The ceremony started with a video. Tradition has it: "All things arise from a single point and arise from the rich, inherited birthplace of life and time." You wonder if Tokyo is actually trolling you. Isn't that a pandemic?
To pay tribute to what the ceremony produced was engaging. It's an indication of what might have been a grand, shameless ceremony another year.
At this point, montage videos are as firmly embedded in the Olympic experience as athletics, and whoever produced this has figured out exactly the chord with this training montage that we can pluck in our hearts.
The pictures were beautiful - and sonorous. The person who jogs alone on the treadmill, a person who endures the loneliness of our time. The singer Misia wore a rainbow pouf that was strangely moving in its inclusiveness. The precision with which each dancer moved. The dance sequences honestly took my breath away.
I mean, after the athletes' parade, 1,800 drones formed a globe over the stadium while an ensemble of children sang "Imagine". That's classic, Grade-A, make Kevin cry on his couch. But for reaction shots, there was no other option than panning at masked athletes (those who haven't yet had COVID) looking confused. When Keith Urban and John Legend traded riffs in prepackaged footage, I believe all of us had had enough.
Mention that I'm old and cheesy, but I associate this event with getting together. We have never been so far apart.
On the one hand, there is perhaps a sharpness in the Olympic Games that represents the current global situation. In this respect, it is not tragic that there is no international show of hands. It can even be nice to see an empty stadium, not to hear cheers. The athletes come together when we as a global community cannot. Perhaps the persistence is touching.
Then again what the hell?
Even a muted, pared-down opening ceremony, which in normal times would have brought crowds onto the street, looks numb and blatant. Sure, the band dance was nice. But also ... with all the [wild gestures in the world] you do the damn band dance?
My basic bitch patriotism should break me into tears when Team USA walks into the stadium. But when Sue Bird and Eddy Alvarez walked in and Guthrie started pissing them off about their feelings, I groaned. I think we all did. I think we all did. Part of us cannot believe that this is actually happening.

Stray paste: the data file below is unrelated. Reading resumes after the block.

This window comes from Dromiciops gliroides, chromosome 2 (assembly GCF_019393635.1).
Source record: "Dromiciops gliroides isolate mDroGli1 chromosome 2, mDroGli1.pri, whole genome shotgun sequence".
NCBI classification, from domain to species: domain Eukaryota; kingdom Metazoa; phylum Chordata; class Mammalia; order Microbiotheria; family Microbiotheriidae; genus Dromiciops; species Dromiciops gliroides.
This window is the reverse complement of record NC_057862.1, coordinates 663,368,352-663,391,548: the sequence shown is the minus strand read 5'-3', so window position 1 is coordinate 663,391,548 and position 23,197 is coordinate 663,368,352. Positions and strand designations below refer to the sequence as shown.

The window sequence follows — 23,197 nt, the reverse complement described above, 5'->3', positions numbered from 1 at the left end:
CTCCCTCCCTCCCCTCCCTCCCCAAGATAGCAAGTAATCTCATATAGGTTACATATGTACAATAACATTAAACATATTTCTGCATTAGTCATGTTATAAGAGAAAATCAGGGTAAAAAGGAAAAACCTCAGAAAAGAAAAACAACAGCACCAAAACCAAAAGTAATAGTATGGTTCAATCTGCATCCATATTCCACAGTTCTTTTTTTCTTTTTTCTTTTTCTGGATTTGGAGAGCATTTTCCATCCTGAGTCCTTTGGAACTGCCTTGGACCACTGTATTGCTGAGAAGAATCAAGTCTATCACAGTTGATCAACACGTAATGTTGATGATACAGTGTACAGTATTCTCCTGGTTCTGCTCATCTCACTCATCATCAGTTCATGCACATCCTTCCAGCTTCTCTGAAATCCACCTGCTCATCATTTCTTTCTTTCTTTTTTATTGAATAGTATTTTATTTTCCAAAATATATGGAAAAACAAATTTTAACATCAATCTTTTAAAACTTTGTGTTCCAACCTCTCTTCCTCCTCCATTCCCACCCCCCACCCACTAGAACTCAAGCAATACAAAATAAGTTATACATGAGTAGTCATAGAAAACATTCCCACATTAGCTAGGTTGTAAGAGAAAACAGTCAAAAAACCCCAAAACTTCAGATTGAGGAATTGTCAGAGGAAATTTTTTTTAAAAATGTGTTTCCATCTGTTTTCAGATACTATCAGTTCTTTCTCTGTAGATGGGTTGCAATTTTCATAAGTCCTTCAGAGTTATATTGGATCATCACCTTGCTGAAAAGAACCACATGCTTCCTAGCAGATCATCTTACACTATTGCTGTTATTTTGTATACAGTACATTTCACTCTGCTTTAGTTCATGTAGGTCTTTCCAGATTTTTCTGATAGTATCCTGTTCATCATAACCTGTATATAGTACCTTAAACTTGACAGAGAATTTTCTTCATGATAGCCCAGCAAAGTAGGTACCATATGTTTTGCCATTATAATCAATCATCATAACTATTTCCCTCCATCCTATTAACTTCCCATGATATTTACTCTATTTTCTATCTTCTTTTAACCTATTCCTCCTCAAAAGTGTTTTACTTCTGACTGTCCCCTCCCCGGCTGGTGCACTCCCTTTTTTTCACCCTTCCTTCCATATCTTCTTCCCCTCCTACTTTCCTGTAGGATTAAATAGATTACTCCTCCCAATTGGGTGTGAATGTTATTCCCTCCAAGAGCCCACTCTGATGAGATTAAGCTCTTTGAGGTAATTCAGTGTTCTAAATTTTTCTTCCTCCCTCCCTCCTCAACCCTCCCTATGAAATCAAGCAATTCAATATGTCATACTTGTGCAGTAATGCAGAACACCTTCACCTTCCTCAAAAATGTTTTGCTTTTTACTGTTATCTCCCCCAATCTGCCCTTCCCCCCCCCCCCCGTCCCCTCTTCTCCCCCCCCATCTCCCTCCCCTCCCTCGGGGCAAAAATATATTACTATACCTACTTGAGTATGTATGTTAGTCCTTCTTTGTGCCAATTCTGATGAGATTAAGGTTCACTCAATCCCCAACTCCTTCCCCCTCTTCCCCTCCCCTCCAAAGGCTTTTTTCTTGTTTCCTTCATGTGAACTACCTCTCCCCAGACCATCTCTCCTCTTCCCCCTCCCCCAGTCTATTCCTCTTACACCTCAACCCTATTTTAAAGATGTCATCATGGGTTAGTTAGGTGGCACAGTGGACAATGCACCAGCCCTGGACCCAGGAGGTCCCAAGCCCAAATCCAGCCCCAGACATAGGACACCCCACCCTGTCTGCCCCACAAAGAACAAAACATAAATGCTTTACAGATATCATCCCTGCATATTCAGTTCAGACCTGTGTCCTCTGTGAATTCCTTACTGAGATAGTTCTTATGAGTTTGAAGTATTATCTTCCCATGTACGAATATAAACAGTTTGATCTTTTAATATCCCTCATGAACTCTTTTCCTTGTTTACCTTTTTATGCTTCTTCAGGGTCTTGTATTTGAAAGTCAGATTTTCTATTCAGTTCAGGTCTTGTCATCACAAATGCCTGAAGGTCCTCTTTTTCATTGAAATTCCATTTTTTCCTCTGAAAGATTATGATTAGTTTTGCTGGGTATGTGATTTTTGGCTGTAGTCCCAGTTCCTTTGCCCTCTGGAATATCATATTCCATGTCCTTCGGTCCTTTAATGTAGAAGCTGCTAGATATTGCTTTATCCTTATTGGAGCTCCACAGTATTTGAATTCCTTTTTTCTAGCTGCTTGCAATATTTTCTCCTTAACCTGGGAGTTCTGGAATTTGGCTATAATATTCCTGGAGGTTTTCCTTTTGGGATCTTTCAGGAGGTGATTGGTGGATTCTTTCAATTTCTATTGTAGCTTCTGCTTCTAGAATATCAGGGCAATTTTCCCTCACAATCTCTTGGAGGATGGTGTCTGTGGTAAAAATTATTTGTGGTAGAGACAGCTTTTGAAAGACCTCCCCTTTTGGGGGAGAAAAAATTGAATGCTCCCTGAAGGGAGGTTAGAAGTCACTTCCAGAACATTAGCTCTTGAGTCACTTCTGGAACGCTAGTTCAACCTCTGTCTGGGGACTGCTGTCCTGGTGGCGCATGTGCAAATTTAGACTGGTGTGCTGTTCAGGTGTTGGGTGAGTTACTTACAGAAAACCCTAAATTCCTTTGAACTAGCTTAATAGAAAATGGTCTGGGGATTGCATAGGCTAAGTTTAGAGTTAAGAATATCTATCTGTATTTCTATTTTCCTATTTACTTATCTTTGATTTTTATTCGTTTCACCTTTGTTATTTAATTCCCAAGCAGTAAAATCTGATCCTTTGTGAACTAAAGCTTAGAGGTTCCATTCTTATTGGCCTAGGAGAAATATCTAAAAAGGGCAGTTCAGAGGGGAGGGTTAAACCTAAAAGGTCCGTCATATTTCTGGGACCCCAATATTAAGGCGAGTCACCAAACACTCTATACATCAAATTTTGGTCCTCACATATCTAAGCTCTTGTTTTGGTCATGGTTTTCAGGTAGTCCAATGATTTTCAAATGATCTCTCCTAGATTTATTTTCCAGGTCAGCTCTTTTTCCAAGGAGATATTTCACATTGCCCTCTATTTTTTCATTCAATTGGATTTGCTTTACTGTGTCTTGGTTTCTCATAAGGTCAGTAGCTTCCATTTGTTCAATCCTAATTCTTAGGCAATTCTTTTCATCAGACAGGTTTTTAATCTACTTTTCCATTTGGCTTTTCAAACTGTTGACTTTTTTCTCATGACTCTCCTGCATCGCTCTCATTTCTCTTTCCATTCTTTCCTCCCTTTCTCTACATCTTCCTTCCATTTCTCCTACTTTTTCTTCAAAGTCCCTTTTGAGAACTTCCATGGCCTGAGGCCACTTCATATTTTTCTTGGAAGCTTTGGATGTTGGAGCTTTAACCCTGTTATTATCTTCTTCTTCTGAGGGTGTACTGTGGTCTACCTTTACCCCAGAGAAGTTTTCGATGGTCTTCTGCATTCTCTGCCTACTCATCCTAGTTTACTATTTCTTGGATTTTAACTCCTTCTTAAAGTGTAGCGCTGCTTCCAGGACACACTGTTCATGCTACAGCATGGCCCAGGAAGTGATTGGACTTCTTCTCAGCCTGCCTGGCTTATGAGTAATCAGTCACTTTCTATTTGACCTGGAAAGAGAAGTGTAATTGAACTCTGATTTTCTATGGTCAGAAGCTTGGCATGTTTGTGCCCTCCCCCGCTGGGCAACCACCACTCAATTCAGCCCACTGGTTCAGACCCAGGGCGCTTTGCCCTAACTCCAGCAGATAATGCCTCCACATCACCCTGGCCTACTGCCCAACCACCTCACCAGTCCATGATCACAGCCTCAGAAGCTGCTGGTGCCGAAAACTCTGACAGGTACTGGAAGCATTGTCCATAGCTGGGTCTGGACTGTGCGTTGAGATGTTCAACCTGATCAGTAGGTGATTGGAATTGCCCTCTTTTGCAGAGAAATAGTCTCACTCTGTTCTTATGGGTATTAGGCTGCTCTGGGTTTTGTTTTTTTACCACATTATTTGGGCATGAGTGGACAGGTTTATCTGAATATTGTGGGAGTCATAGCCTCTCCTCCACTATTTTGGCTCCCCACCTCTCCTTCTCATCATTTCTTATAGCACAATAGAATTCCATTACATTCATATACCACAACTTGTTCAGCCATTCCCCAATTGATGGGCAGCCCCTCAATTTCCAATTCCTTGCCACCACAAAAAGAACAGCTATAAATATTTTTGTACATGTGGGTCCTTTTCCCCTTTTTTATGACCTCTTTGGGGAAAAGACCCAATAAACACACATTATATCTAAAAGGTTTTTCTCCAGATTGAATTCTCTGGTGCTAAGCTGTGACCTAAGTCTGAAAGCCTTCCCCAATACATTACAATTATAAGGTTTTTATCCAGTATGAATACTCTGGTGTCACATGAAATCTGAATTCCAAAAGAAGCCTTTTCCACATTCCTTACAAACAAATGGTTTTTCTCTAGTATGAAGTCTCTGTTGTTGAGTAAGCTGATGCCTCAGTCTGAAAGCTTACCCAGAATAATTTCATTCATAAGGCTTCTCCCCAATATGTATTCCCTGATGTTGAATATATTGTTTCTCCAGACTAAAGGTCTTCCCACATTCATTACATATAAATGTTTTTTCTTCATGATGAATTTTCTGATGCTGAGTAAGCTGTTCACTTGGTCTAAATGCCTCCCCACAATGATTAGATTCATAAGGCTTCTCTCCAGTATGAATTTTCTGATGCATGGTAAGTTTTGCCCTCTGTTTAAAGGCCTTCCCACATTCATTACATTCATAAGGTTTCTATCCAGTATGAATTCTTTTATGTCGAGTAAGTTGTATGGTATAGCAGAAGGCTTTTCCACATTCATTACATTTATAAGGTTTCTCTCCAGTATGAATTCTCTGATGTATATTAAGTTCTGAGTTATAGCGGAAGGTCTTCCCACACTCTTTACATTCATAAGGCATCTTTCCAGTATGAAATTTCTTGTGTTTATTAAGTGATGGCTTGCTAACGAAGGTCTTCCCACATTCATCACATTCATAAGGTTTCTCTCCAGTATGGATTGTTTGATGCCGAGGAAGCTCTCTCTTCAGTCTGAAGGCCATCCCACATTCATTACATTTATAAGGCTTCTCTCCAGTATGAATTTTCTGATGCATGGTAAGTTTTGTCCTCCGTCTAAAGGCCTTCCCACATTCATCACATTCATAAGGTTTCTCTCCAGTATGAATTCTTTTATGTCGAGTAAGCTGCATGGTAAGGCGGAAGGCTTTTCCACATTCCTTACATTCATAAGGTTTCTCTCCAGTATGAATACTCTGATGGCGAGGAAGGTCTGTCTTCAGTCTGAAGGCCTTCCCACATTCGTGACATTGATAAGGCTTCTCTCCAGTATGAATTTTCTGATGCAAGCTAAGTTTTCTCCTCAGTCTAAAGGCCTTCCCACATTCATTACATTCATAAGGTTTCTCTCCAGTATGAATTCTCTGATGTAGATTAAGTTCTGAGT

We think of the Olympics in terms of triumph. Associating them with disaster is bizarre.
Japan, a country that, to put it bluntly, would have fucking killed it in normal times, is in the fourth wave of a pandemic and will stay home for now. Polls ahead of today's launch showed that locals wished the country had postponed the event again. After all, how do you celebrate the coming together of the world when literally no one can come? And how can you use a global event commercially when nobody can leave their home?
Companies like Toyota withdrew their ads out of respect. COVID cases are at a high not seen since January. Each day brings a new list of athletes who are eliminated from their competitions because they tested positive. The Daily Beast reported on volunteers who were encouraged to postpone their vaccinations so they wouldn't experience side effects that would dissuade them from their duties. Should we still mention the number of opening ceremony organizers (as in MORE THAN ONE) who got fired for total shit?
Kentaro Kobayashi, director of the Olympic opening ceremony, sacked for joking around the Holocaust
In which fresh hell is it worth celebrating?
We all long for a party. No matter what Tokyo managed to do on Friday, however, the response would be a collective twitch. If the opening ceremony is inherently meant to be a boast of what has become of a country, I'm not sure if anyone was in the mood to cheer on the cultural dance that marks the start of an international competition that so far has turned out to be a Superspreader event has doubled.
Honor where appropriate: If these things are to reflect our time, suffice it to say that the desolation of this year's ceremony absolutely seized ours.